• Kevin Newman – previous anchor of Global National
  • Kevin O’Leary – chairman of O’Leary Funds, dragon and shark on CBC’s Dragons Den and ABC’s Shark Tank respectively
  • Michael Ondaatje – poet, novelist of The English Patient, which was adapted into multiple Academy Award-winning film of the same name
  • Adrian Owen – neuroscientist, the Brain and Mind Institute
  • John Robarts – 17th Premier of Ontario
  • Alan Thicke – actor in Growing Pains and father to Robin Thicke
  • Paul Wells – columnist and journalist for Maclean’s Magazine

So on this Founder’s Day fellow Mustangs, wear purple and white, and let us take pride in our school’s past and the exciting future that is yet to come. Happy 136th birthday Western! Go ‘Stangs go!

Here is a video released by Western for this year’s Founder’s Day: http://www.youtube.com/watch?v=cWuaMNbZfI8

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January 10th – Mind the Gap! The London Underground opens for the public

The famous London Underground roundel

The famous London Underground roundel

On this day in 1863, the London Underground, then known as the Metropolitan Railway, opened for the first time to the public. The ‘Underground’ or ‘the Tube’ is oldest operating subway system in the world, well ahead of New York City (1868 elevated, 1904 underground) and Paris (1900). An icon of London, the Underground is as evocative as the Big Ben or double decker buses of the British capital.

As the centre of the burgeoning British Empire, there was a desire amongst city planners to alleviate the chaotic traffic that existed on London’s roads. In 1854, a decision was made to construct the ‘Metropolitan Railway’, linking various railway stations together (Paddington Station/Bishop’s Road –> Edgware Road –> Baker Street –> Portland Road –> Gower Street –> King’s Cross Station –> Farringdon Street), at a total length of 6 km.

By the end of 1862, work was completed on the Metropolitan Railway, at a cost of £1.3 million. On January 10th, 1863, the Metropolitan Railway was opened to the public to great fanfare. On the opening day, 38000 passengers were carried on the system. By the end of the year, 9.5 million passengers were carried, and by two years, 12 million passengers. Over time the underground railway network would expand from the original 6 km track to become the London Underground that we know today.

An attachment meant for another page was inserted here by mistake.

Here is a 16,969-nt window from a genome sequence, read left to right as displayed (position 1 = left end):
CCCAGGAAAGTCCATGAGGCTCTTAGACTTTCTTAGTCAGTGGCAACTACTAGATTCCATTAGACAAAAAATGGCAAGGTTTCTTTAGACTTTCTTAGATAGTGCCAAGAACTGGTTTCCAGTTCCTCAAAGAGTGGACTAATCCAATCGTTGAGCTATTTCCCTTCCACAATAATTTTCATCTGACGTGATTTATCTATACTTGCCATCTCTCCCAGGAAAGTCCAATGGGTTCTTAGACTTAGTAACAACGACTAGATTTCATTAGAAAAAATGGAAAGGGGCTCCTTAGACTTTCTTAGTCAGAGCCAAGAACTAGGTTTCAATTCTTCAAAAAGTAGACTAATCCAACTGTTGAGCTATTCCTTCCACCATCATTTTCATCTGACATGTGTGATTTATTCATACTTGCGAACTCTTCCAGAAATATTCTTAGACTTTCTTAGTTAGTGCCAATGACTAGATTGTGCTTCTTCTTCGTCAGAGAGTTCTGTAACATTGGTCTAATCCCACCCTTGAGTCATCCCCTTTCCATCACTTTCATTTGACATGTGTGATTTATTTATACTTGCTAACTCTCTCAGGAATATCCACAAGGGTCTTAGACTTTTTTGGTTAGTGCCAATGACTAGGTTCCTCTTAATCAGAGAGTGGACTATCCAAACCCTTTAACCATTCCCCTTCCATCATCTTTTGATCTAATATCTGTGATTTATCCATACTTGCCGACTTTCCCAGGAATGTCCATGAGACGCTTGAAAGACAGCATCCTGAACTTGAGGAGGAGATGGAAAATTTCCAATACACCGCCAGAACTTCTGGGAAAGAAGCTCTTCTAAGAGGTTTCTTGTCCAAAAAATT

Here are some interesting facts about the London Underground and its history:

  • The first subway trains moving on the Metropolitan Railway

    The first subway trains moving on the Metropolitan Railway

    The first trains running on the system in 1863 were powered by steam. Powered by coal, it made for smoky journeys underground. The first electric train began running in 1890, however steam-powered trains remained in use until the 1960s!

  • Prime Minister Gladstone’s funeral procession went through the London Underground. Following Gladstone’s death in 1898, many called for a public funeral to be arranged on his behalf. Gladstone’s coffin was moved through the London Underground on a train towards Westminster Abbey, with Edward VII and George V serving as honorary pallbearers. It is fitting that Gladstone took the Underground to his own funeral, as Gladstone was one of the first individuals to ride on the system (1862), before the Underground opened for the public.
  • The London Underground system served as a massive air-raid shelter for Londoners during the Blitz (1940-41) by the German Luftwaffe. Thousands of Londoners would descend into the Underground at night, leading officials to install bunk-beds in the Tube and handing out numbered tickets to the system to prevent overcrowding. Trains would continue to run as Londoners sought shelter, some even delivering food and tea to those seeking shelter. Underground lines not used during the Second World War were converted to factories for aircraft production, and even storage space for precious items evacuated from the British Museum!
  • Some icons of the London Underground came about through the system’s history. The famous red circle roundel first appeared in 1908, the Tube Map (based on electrical circuits, originally deemed too radical for Londoners to comprehend) in 1933, and the “Mind the Gap” warning first heard on trains in 1968.
  • For a look at the London Underground through its 151 years of existence, take a look at this collection of photographs documenting the Tube’s history. Fascinating! http://www.telegraph.co.uk/travel/picturegalleries/9791007/The-history-of-the-Tube-in-pictures-150-years-of-London-Underground.html